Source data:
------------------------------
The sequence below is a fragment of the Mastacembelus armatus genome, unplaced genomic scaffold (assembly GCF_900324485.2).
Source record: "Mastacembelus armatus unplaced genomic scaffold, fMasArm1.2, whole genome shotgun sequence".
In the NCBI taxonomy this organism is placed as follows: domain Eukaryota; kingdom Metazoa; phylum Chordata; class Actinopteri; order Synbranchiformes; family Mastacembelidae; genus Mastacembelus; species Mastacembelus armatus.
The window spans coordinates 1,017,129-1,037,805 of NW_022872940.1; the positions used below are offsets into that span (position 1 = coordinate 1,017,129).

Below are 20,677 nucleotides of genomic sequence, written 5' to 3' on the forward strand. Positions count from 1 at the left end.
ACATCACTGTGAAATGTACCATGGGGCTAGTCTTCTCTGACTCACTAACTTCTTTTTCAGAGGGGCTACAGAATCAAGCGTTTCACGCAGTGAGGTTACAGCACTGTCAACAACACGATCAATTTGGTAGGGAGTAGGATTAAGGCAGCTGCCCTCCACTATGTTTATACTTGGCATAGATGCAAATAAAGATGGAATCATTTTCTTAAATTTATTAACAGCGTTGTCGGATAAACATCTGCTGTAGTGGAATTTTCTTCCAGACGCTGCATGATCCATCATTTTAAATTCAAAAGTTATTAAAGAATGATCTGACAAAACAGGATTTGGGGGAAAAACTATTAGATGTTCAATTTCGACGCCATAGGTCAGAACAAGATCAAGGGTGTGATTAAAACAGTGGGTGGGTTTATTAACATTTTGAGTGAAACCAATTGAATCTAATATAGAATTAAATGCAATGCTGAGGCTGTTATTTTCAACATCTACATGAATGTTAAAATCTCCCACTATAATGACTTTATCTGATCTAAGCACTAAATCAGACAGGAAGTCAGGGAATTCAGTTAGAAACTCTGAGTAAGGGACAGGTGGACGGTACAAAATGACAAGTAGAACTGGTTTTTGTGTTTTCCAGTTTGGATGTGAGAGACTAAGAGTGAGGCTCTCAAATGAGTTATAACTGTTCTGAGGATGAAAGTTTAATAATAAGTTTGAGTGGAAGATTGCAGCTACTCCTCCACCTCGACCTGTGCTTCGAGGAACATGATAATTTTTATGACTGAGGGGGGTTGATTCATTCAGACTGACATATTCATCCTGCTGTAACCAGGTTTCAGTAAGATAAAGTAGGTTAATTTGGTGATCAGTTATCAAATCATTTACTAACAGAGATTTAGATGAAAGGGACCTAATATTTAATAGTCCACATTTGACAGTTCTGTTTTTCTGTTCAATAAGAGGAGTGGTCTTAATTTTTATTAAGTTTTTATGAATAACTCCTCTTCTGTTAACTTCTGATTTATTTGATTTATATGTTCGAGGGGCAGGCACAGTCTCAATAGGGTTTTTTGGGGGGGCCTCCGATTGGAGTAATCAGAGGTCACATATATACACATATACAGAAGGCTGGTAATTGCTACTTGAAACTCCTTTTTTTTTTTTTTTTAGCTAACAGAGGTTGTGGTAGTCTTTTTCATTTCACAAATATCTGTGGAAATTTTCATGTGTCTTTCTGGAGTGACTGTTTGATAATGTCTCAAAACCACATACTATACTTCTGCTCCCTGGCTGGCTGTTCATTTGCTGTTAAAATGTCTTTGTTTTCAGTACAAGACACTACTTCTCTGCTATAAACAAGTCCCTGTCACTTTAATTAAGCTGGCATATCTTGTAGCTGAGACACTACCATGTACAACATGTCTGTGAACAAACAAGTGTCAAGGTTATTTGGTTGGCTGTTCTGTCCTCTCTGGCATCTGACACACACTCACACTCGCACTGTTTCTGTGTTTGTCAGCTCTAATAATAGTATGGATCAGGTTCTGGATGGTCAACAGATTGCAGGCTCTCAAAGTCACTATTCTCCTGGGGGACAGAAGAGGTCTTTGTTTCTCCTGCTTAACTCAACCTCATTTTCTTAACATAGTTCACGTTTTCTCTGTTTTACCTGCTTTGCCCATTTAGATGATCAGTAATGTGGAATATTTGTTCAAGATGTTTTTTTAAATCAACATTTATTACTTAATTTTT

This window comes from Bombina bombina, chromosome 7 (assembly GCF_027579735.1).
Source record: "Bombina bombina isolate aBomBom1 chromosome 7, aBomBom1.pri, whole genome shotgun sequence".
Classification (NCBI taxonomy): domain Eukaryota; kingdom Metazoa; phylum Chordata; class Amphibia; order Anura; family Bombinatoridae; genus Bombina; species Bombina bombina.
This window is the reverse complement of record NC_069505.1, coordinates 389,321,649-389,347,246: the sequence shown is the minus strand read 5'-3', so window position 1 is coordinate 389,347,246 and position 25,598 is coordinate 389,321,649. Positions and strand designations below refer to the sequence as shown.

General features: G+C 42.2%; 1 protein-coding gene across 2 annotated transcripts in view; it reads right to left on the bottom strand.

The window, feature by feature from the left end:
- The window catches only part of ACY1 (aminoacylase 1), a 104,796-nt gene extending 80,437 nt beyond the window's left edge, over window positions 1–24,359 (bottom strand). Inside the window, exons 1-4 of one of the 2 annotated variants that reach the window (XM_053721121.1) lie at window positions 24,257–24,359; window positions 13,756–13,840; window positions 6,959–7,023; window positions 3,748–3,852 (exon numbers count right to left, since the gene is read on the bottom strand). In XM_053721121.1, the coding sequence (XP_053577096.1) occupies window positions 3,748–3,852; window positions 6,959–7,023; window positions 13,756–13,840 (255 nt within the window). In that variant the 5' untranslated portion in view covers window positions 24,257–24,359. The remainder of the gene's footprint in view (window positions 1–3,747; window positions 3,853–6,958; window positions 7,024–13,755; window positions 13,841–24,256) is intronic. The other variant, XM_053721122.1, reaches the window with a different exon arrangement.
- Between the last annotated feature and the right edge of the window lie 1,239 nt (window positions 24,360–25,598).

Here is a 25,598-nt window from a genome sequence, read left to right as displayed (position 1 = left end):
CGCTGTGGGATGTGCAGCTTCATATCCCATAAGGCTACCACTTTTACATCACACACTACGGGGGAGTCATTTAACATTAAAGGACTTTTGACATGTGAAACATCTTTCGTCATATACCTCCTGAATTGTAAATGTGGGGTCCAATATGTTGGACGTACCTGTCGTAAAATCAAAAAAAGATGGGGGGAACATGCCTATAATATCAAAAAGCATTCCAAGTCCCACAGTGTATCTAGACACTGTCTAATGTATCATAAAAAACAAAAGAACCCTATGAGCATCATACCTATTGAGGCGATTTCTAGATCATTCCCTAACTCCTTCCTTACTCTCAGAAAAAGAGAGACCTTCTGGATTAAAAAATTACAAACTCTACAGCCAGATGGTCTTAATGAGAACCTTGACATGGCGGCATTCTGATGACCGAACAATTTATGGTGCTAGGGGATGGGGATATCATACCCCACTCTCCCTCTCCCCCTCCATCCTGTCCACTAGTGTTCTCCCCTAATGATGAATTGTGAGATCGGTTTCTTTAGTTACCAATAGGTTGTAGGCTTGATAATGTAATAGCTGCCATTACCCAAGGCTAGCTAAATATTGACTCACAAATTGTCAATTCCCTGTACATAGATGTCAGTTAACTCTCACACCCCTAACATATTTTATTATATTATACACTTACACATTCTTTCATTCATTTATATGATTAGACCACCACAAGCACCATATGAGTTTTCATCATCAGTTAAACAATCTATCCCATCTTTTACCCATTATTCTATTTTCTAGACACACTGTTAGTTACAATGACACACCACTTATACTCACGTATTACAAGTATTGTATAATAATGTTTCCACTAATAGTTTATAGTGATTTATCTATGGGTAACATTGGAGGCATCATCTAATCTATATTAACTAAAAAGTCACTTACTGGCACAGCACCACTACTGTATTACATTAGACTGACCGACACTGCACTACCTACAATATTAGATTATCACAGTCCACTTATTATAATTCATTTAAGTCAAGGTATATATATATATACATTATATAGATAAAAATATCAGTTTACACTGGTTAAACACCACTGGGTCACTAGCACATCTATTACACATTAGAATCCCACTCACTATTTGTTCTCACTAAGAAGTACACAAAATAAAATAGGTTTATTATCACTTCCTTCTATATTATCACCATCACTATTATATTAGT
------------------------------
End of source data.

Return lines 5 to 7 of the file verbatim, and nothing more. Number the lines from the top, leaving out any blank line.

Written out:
Below are 20,677 nucleotides of genomic sequence, written 5' to 3' on the forward strand. Positions count from 1 at the left end.
ACATCACTGTGAAATGTACCATGGGGCTAGTCTTCTCTGACTCACTAACTTCTTTTTCAGAGGGGCTACAGAATCAAGCGTTTCACGCAGTGAGGTTACAGCACTGTCAACAACACGATCAATTTGGTAGGGAGTAGGATTAAGGCAGCTGCCCTCCACTATGTTTATACTTGGCATAGATGCAAATAAAGATGGAATCATTTTCTTAAATTTATTAACAGCGTTGTCGGATAAACATCTGCTGTAGTGGAATTTTCTTCCAGACGCTGCATGATCCATCATTTTAAATTCAAAAGTTATTAAAGAATGATCTGACAAAACAGGATTTGGGGGAAAAACTATTAGATGTTCAATTTCGACGCCATAGGTCAGAACAAGATCAAGGGTGTGATTAAAACAGTGGGTGGGTTTATTAACATTTTGAGTGAAACCAATTGAATCTAATATAGAATTAAATGCAATGCTGAGGCTGTTATTTTCAACATCTACATGAATGTTAAAATCTCCCACTATAATGACTTTATCTGATCTAAGCACTAAATCAGACAGGAAGTCAGGGAATTCAGTTAGAAACTCTGAGTAAGGGACAGGTGGACGGTACAAAATGACAAGTAGAACTGGTTTTTGTGTTTTCCAGTTTGGATGTGAGAGACTAAGAGTGAGGCTCTCAAATGAGTTATAACTGTTCTGAGGATGAAAGTTTAATAATAAGTTTGAGTGGAAGATTGCAGCTACTCCTCCACCTCGACCTGTGCTTCGAGGAACATGATAATTTTTATGACTGAGGGGGGTTGATTCATTCAGACTGACATATTCATCCTGCTGTAACCAGGTTTCAGTAAGATAAAGTAGGTTAATTTGGTGATCAGTTATCAAATCATTTACTAACAGAGATTTAGATGAAAGGGACCTAATATTTAATAGTCCACATTTGACAGTTCTGTTTTTCTGTTCAATAAGAGGAGTGGTCTTAATTTTTATTAAGTTTTTATGAATAACTCCTCTTCTGTTAACTTCTGATTTATTTGATTTATATGTTCGAGGGGCAGGCACAGTCTCAATAGGGTTTTTTGGGGGGGCCTCCGATTGGAGTAATCAGAGGTCACATATATACACATATACAGAAGGCTGGTAATTGCTACTTGAAACTCCTTTTTTTTTTTTTTTTAGCTAACAGAGGTTGTGGTAGTCTTTTTCATTTCACAAATATCTGTGGAAATTTTCATGTGTCTTTCTGGAGTGACTGTTTGATAATGTCTCAAAACCACATACTATACTTCTGCTCCCTGGCTGGCTGTTCATTTGCTGTTAAAATGTCTTTGTTTTCAGTACAAGACACTACTTCTCTGCTATAAACAAGTCCCTGTCACTTTAATTAAGCTGGCATATCTTGTAGCTGAGACACTACCATGTACAACATGTCTGTGAACAAACAAGTGTCAAGGTTATTTGGTTGGCTGTTCTGTCCTCTCTGGCATCTGACACACACTCACACTCGCACTGTTTCTGTGTTTGTCAGCTCTAATAATAGTATGGATCAGGTTCTGGATGGTCAACAGATTGCAGGCTCTCAAAGTCACTATTCTCCTGGGGGACAGAAGAGGTCTTTGTTTCTCCTGCTTAACTCAACCTCATTTTCTTAACATAGTTCACGTTTTCTCTGTTTTACCTGCTTTGCCCATTTAGATGATCAGTAATGTGGAATATTTGTTCAAGATGTTTTTTTAAATCAACATTTATTACTTAATTTTT

This window comes from Bombina bombina, chromosome 7 (assembly GCF_027579735.1).